from The American Heritage® Dictionary of the English Language, 4th Edition
- n. Any of numerous flies of the family Syrphidae, many of which have a form or coloration mimicking that of bees or wasps. Adult syrphids feed on the nectar and pollen of flowers while the larvae of various species feed on plants and aphids. Also called syrphus fly.
- adj. Of or belonging to the syrphids.
from Wiktionary, Creative Commons Attribution/Share-Alike License
- adj. Of or pertaining to flies of the genus Syrphus or the family Syrphidae.
- n. A fly of the genus Syrphus or the family Syrphidae.
from The Century Dictionary and Cyclopedia
- Of or pertaining to the Syrphidæ.
- n. A fly of the family Syrphidæ.
Like other members of the daisy family, marigolds also do their share in feeding nectar to beneficial insects, such as syrphid flies, who prey on aphids and other insects that attack garden plants.
A syrphid fly ( '' Eristalinus taeniops '') pollinating a Common Hawkweed
Regarding the insect that looked like a bee above: it is actually a syrphid fly that mimics the look of a bee.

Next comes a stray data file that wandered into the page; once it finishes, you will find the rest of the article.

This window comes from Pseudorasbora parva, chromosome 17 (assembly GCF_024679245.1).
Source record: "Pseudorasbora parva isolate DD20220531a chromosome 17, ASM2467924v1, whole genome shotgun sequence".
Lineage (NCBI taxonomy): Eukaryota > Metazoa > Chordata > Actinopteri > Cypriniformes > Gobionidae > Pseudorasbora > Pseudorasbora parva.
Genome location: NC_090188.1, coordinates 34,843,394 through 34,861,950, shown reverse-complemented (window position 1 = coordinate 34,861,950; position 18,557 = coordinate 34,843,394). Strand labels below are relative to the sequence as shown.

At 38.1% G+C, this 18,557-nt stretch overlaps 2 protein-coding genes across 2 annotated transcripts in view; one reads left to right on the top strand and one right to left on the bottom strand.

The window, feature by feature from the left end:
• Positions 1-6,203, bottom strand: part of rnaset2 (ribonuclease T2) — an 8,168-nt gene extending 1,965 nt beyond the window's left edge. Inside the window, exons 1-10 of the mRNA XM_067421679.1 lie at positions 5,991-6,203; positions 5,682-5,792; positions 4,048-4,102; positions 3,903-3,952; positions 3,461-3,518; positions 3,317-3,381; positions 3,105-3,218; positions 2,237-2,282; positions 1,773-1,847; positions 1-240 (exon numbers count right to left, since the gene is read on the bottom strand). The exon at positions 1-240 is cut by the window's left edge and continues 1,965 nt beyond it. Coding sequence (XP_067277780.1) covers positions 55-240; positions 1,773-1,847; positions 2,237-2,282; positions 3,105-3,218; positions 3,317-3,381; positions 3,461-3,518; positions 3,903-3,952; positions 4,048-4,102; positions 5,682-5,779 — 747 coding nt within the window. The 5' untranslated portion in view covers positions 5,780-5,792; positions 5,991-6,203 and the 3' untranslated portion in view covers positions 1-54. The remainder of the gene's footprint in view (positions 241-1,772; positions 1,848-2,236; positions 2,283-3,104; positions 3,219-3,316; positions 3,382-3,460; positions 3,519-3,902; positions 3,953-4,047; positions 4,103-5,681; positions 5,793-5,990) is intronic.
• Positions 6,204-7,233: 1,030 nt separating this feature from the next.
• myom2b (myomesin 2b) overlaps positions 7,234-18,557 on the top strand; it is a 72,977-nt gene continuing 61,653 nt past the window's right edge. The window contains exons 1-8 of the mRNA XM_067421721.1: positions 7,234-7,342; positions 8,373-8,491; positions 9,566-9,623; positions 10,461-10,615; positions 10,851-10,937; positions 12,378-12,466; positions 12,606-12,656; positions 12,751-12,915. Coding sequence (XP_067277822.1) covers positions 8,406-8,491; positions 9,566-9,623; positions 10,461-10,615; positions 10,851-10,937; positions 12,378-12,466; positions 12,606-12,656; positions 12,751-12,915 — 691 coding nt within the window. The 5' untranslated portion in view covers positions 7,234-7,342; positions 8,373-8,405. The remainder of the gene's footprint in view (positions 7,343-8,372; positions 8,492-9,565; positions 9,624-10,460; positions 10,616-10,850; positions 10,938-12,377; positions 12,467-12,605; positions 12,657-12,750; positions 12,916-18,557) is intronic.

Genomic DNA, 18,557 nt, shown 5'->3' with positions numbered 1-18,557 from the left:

Your second photo is not of a bee; it is a syrphid fly.
The birds and lady-beetles devour them bodily, the larvæ of the lace-wings and syrphid-flies extract their blood while the wasps live as internal parasites.
The principal enemies of the louse are certain small insect feeding birds, lady-beetles, syrphid-flies, lace-wings and tiny wasp parasites.
Among the best-known of syrphid flies are the drone-flies
Bees have nicely rounded abdomens; syrphid flies 'bellies are so thin they look squashed.
Labels: bee identification, bee mimic, fly, Reifel island Migratory Bird Sanctuary, syrphid fly
You don't want to have snarky entomologists point out that your website about bees is prominently featuring …. a syrphid FLY.